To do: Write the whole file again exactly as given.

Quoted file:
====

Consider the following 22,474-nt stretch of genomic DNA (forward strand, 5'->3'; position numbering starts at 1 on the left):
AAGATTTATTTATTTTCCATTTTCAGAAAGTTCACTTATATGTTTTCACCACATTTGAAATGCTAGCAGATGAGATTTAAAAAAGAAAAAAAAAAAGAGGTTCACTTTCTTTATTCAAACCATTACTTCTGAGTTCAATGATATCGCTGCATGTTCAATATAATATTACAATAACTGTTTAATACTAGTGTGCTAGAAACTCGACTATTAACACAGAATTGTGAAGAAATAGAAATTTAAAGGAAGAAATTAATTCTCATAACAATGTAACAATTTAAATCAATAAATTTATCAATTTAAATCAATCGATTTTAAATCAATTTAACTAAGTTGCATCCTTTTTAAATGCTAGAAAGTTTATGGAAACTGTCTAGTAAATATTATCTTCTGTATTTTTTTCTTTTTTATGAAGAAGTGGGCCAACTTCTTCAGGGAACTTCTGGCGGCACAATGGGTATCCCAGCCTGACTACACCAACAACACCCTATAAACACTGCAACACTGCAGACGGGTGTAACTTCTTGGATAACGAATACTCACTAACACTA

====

Consider the following 22,474-nt stretch of genomic DNA (forward strand, 5'->3'; position numbering starts at 1 on the left):
AAGATTTATTTATTTTCCATTTTCAGAAAGTTCACTTATATGTTTTCACCACATTTGAAATGCTAGCAGATGAGATTTAAAAAAGAAAAAAAAAAAGAGGTTCACTTTCTTTATTCAAACCATTACTTCTGAGTTCAATGATATCGCTGCATGTTCAATATAATATTACAATAACTGTTTAATACTAGTGTGCTAGAAACTCGACTATTAACACAGAATTGTGAAGAAATAGAAATTTAAAGGAAGAAATTAATTCTCATAACAATGTAACAATTTAAATCAATAAATTTATCAATTTAAATCAATCGATTTTAAATCAATTTAACTAAGTTGCATCCTTTTTAAATGCTAGAAAGTTTATGGAAACTGTCTAGTAAATATTATCTTCTGTATTTTTTTCTTTTTTATGAAGAAGTGGGCCAACTTCTTCAGGGAACTTCTGGCGGCACAATGGGTATCCCAGCCTGACTACACCAACAACACCCTATAAACACTGCAACACTGCAGACGGGTGTAACTTCTTGGATAACGAATACTCACTAACACTA